Chemainus Biodiversity Education Project

The Chemainus Biodiversity Education Project was a collaboration from 2007-2009 between the POLIS Project and a number of interested individuals, organizations, First Nations, and businesses in the Chemainus region of Vancouver Island, including Thetis and Penelakut Islands. It was primarily based on volunteer-based and in-kind contributions. The project piloted a collaborative learning model that drew on a combination of local and academic expertise and experiential learning in nature as outdoor classroom.

The original idea for this pilot collaboration grew out of informal conversations at Kin Park in Chemainus on a sunny day in early April 2007. A small group of people discovered they shared a common desire for fun, educational, and unifying activities that inspire diverse people to come together to share and learn about biological diversity. The project was meant to be grassroots in its approach, building on and evolving in response to  expressions of interest and needs by community members who wished to be involved. An initial focus of the project was to create interesting learning opportunities for young people in the community, and to increase general awareness of the meaning of biological diversity for everyone who was interested, no matter where our interests stemmed from. The point was to come together, respectfully, with a sincere desire to learn.

Inspiring the project was the dilemma of biodiversity loss being so BIG and the question of what can a single person or community do?  It was agreed we can start with learning what biodiversity means right in our own backyards, why it is important, and what might be threatening it at a local level. Equipped with knowledge and insights, we can strive to make more informed decisions as individuals and communities, whether on how to live well, encourage our youth in healthful choices for their future, or make land use decisions that ultimately support human and ecosystem well-being.

The goals of the project were to:

  • Foster an awareness of and respect for local biodiversity, and connections between community and ecosystem health.
  • Explore connections between biodiversity and cultural knowledge, and promote respect for all peoples and creatures of the region.
  • Build understandings of the links between biodiversity and climate change.
  • Facilitate active participation and experiential learning using nature as an “outdoor classroom.”
  • Support the creation of educational resources for local schools and citizens.

Excerpt from first newsletter

A number of field sites helped showcase local biodiversity and stimulate discussions on key issues affecting biodiversity. Appropriate sites for forest, marine, and riparian components were identified based the criteria of easy accessibility, safe, permitted without trespassing, minimal or no driving, and biodiverse or otherwise biologically interesting.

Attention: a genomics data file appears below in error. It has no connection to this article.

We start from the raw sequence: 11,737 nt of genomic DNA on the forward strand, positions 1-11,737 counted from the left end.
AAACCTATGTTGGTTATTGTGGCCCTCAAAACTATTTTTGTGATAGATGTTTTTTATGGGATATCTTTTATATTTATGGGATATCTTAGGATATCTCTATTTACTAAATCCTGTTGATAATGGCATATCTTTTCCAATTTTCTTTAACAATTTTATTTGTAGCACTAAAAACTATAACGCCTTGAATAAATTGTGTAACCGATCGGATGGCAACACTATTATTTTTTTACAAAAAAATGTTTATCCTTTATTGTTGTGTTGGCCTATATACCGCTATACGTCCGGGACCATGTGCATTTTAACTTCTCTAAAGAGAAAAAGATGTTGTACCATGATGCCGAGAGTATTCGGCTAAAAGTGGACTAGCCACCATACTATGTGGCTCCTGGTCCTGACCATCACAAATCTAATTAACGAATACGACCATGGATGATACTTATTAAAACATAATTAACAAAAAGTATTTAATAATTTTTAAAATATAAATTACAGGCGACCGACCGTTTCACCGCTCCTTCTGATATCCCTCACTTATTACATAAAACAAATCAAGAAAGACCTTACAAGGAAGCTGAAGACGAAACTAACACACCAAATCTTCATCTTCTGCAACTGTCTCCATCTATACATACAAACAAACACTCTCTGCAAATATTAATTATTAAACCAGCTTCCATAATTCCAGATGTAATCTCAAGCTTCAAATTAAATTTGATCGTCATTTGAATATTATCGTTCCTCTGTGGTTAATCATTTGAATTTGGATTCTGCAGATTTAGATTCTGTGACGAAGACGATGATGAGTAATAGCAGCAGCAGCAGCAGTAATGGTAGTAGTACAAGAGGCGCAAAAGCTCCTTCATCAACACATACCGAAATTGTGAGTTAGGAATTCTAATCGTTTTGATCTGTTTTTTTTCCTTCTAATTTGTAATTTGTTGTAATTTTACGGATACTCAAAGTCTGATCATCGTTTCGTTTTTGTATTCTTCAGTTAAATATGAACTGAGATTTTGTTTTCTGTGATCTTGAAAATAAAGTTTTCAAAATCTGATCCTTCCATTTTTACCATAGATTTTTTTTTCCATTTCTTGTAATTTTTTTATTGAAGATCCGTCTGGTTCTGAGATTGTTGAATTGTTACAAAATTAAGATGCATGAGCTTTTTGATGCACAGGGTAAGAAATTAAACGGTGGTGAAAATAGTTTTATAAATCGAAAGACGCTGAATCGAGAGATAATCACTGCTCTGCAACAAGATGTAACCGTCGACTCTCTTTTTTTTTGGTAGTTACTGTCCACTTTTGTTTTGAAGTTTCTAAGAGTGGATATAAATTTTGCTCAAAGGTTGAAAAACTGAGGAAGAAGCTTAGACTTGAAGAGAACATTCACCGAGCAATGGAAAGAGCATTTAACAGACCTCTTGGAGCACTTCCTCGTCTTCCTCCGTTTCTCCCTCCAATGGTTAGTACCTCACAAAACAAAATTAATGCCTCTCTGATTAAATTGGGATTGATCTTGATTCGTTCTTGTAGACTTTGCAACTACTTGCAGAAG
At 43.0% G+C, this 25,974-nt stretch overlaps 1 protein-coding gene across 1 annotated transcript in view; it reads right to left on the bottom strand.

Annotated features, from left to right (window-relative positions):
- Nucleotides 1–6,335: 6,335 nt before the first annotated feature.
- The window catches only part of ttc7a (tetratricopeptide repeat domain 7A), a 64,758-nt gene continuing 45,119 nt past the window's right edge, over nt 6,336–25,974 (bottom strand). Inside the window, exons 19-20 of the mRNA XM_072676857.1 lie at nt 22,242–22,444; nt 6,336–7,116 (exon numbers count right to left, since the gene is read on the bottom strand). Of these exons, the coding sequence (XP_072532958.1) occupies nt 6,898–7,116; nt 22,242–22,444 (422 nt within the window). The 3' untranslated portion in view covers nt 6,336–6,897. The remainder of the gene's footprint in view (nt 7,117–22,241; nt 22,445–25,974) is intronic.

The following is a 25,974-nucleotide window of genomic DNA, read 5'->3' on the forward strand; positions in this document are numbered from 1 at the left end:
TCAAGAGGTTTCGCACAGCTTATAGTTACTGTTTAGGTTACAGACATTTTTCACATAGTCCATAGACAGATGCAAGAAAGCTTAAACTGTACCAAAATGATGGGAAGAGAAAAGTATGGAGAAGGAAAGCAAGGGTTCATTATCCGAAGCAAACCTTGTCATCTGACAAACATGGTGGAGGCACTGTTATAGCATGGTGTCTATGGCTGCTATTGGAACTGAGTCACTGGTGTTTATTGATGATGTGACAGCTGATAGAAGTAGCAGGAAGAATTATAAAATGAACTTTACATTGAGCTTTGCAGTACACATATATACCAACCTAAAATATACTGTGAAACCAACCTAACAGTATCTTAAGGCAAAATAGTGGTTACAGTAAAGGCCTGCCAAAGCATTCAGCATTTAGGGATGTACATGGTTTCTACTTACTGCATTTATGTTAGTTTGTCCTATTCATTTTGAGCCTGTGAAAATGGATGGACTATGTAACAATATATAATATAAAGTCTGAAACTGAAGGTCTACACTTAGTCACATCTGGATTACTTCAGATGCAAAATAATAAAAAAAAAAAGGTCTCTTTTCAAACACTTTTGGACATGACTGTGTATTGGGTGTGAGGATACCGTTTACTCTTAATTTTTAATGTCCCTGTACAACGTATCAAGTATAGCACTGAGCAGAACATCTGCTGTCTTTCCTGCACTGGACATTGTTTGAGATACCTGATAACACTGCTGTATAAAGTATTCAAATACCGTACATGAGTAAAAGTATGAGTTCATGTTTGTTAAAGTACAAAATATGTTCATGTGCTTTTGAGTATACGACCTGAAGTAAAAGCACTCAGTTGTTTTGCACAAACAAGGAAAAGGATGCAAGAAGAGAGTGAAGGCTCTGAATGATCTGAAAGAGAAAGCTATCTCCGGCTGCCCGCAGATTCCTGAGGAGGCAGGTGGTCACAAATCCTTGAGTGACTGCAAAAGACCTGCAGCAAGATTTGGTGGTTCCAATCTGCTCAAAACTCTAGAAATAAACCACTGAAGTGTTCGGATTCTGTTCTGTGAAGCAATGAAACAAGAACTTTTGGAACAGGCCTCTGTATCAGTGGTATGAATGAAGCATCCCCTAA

The primary forest site was Echo Heights in Chemainus, a 52-acre mixed forest in North Cowichan that was under urban development threat even though it was owned by the municipality and unique in the area given its size, high biological diversity, extensive accessible trials, and close proximity (within walking distance) to Chemainus and local schools. Echo Heights was eventually saved from development in 2014 and renamed Wul’aam (Echo) Park.

The Chemainus River served as an example of riparian biodiversity and supported learning about complex water issues related to development, and land use conflicting with community and ecosystem health. This included supporting Honour Our River Day hosted by Halalt First Nation. Shorelines in Saltair and Thetis Island were also explored to learn about marine biodiversity and participate in eel grass mapping field work.

Documenting native plants in Echo Heights

Echo Heights renamed Wul’aam Echo Park


The project included a diversity of fun and educational field activities that brought together volunteers, students, teachers, youth, First Nations experts, and scientists to learn about local flora and fauna and their importance to human well-being.

A number of posters, pamphlets, newsletters, and media articles were produced.  An educational website for Echo Heights Forest / Wul’aam (Echo) Park was developed by Kelly Landry, with funding from private donations and a small grant from Shell Canada Foundation.

Many individuals, organizations, and businesses generously supported the Chemainus Biodiversity Education Project in its goals to facilitate respectful interactions in a collaborative journey of sharing and learning. What was shared continues to live on through the places and people involved.



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